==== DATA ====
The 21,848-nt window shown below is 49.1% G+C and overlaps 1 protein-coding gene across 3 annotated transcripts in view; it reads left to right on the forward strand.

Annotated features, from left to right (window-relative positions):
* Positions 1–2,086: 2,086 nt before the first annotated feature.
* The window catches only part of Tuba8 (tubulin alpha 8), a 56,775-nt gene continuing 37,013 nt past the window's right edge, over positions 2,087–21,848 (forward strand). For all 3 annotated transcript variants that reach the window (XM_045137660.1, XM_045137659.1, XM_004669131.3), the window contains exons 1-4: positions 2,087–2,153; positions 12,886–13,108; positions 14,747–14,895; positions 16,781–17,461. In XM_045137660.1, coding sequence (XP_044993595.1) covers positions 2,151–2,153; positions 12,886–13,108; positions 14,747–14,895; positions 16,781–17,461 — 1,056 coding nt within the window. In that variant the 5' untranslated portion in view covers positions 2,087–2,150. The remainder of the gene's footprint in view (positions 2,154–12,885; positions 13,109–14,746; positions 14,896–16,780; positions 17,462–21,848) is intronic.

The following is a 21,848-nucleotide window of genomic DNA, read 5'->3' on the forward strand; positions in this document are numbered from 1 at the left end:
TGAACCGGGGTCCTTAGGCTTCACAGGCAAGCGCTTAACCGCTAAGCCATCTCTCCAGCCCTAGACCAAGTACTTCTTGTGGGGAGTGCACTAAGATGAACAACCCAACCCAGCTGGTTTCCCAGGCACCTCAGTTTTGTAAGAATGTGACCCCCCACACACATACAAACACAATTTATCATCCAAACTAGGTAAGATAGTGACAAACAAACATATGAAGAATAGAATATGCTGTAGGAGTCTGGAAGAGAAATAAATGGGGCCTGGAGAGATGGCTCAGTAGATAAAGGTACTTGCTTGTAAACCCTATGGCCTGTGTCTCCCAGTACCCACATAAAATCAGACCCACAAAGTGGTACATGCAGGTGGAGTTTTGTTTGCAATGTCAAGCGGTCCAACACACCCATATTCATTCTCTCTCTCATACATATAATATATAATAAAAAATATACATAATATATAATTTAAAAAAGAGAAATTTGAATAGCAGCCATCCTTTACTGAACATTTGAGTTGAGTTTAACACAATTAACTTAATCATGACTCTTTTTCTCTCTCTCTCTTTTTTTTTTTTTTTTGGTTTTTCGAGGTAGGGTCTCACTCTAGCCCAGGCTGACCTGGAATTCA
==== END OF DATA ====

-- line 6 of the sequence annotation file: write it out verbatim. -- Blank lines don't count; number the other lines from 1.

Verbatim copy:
TGAACCGGGGTCCTTAGGCTTCACAGGCAAGCGCTTAACCGCTAAGCCATCTCTCCAGCCCTAGACCAAGTACTTCTTGTGGGGAGTGCACTAAGATGAACAACCCAACCCAGCTGGTTTCCCAGGCACCTCAGTTTTGTAAGAATGTGACCCCCCACACACATACAAACACAATTTATCATCCAAACTAGGTAAGATAGTGACAAACAAACATATGAAGAATAGAATATGCTGTAGGAGTCTGGAAGAGAAATAAATGGGGCCTGGAGAGATGGCTCAGTAGATAAAGGTACTTGCTTGTAAACCCTATGGCCTGTGTCTCCCAGTACCCACATAAAATCAGACCCACAAAGTGGTACATGCAGGTGGAGTTTTGTTTGCAATGTCAAGCGGTCCAACACACCCATATTCATTCTCTCTCTCATACATATAATATATAATAAAAAATATACATAATATATAATTTAAAAAAGAGAAATTTGAATAGCAGCCATCCTTTACTGAACATTTGAGTTGAGTTTAACACAATTAACTTAATCATGACTCTTTTTCTCTCTCTCTCTTTTTTTTTTTTTTTTGGTTTTTCGAGGTAGGGTCTCACTCTAGCCCAGGCTGACCTGGAATTCA